Thursday, April 3, 2014

More Views from the Outside : SCCSBA

This article was authored by Michael Gipe, President of the Santa Clara County School Board Association (SCCSBA). It appeared in the April 2013 SCCBA newsletter.


“The Los Altos School District will be a leader in revolutionizing learning for all students.” 

 That’s a fairly radical vision statement for a school district. Fomenting revolution? And it’s not just a catchphrase to post on their website. They really mean it, and have put their money where their vision statement is. For at least four years, Los Altos has been using non-traditional teaching strategies in many of their classrooms. Los Altos was the first public school district to partner with Khan Academy in a pilot program for junior high mathematics. With this experiment, they learned a lot about what works and what does not.

 Since then, they have enthusiastically incorporated technology and novel strategies into a blended instructional model for many classes. This focus on improving teaching and learning has solid support from the superintendent and board. They built a dedicated facility, called the iLearn Center, staffed with three full-time experienced teachers, which is used to pilot new methods and train teachers in their application in the regular classroom.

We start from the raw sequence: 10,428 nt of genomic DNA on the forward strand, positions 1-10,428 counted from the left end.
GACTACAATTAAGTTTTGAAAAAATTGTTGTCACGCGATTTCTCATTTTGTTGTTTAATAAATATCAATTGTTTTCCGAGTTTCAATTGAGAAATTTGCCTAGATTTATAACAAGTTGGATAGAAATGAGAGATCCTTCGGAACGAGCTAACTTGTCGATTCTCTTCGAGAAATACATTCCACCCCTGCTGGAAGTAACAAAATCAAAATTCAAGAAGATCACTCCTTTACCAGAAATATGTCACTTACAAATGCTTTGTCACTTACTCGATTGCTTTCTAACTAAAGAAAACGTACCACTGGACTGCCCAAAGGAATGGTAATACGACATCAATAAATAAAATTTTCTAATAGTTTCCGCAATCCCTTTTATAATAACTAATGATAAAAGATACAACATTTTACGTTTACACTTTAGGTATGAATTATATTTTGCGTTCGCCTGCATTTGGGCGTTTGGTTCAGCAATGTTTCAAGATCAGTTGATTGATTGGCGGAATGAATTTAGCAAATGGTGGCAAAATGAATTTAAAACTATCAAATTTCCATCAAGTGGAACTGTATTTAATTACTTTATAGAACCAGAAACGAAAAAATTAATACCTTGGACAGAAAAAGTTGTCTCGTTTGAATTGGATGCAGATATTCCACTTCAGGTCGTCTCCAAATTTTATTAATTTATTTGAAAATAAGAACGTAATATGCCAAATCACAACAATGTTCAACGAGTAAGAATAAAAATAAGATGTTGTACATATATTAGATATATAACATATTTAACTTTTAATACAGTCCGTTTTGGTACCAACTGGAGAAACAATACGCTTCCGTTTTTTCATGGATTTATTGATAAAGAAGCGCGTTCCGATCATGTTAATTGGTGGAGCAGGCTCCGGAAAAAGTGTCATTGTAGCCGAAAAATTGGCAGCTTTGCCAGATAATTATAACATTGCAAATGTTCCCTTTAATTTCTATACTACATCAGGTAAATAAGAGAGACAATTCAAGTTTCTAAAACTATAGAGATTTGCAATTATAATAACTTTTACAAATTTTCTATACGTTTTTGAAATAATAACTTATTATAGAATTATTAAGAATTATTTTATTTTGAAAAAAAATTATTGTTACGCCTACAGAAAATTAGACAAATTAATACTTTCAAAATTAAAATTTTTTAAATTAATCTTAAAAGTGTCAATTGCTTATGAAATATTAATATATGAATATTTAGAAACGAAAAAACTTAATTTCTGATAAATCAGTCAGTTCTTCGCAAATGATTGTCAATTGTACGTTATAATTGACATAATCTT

Public schools tend to be pretty conservative places. Today’s classrooms don’t look a lot different from those of a hundred years ago, even though dry erase marker odors have replaced chalk dust as the main environmental hazard. After all, why replace something that works, albeit imperfectly, with something new, unknown, and untried, especially when the consequences of a major failure will affect students for their entire lives.

However, the traditional model doesn't work well for all students, especially those who are more than one sigma away from average: special needs, gifted and talented, ethnic or racial minorities, disadvantaged by home or economic challenges.

 Los Altos is trying to improve on that picture even though they realize that not every idea they try will be successful. However, by rapidly cycling through the continuous improvement model -- Plan, Try, Assess, Revise, Redo – they've found that they can make real advancements.

 It seems to me that the Los Altos School District has 20/20 vision.

 ~Michael Gipe